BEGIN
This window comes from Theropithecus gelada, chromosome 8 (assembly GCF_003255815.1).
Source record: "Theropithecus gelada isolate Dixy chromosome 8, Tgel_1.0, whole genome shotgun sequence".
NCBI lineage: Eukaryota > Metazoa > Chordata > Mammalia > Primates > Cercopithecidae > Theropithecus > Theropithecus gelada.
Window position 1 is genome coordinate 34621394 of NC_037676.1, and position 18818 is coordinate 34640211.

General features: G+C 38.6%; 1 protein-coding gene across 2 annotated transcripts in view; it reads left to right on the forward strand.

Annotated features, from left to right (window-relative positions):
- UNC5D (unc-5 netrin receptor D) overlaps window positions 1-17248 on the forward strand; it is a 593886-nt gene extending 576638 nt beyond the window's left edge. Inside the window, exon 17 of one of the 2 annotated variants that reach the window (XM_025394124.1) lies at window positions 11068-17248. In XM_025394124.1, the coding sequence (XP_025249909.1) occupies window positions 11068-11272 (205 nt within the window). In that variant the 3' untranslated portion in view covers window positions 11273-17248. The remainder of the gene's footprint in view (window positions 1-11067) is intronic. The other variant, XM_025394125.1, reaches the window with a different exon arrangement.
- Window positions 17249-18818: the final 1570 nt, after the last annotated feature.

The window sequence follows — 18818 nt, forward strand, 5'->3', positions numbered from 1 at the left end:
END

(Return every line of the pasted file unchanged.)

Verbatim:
This window comes from Theropithecus gelada, chromosome 8 (assembly GCF_003255815.1).
Source record: "Theropithecus gelada isolate Dixy chromosome 8, Tgel_1.0, whole genome shotgun sequence".
NCBI lineage: Eukaryota > Metazoa > Chordata > Mammalia > Primates > Cercopithecidae > Theropithecus > Theropithecus gelada.
Window position 1 is genome coordinate 34621394 of NC_037676.1, and position 18818 is coordinate 34640211.

General features: G+C 38.6%; 1 protein-coding gene across 2 annotated transcripts in view; it reads left to right on the forward strand.

Annotated features, from left to right (window-relative positions):
- UNC5D (unc-5 netrin receptor D) overlaps window positions 1-17248 on the forward strand; it is a 593886-nt gene extending 576638 nt beyond the window's left edge. Inside the window, exon 17 of one of the 2 annotated variants that reach the window (XM_025394124.1) lies at window positions 11068-17248. In XM_025394124.1, the coding sequence (XP_025249909.1) occupies window positions 11068-11272 (205 nt within the window). In that variant the 3' untranslated portion in view covers window positions 11273-17248. The remainder of the gene's footprint in view (window positions 1-11067) is intronic. The other variant, XM_025394125.1, reaches the window with a different exon arrangement.
- Window positions 17249-18818: the final 1570 nt, after the last annotated feature.

The window sequence follows — 18818 nt, forward strand, 5'->3', positions numbered from 1 at the left end: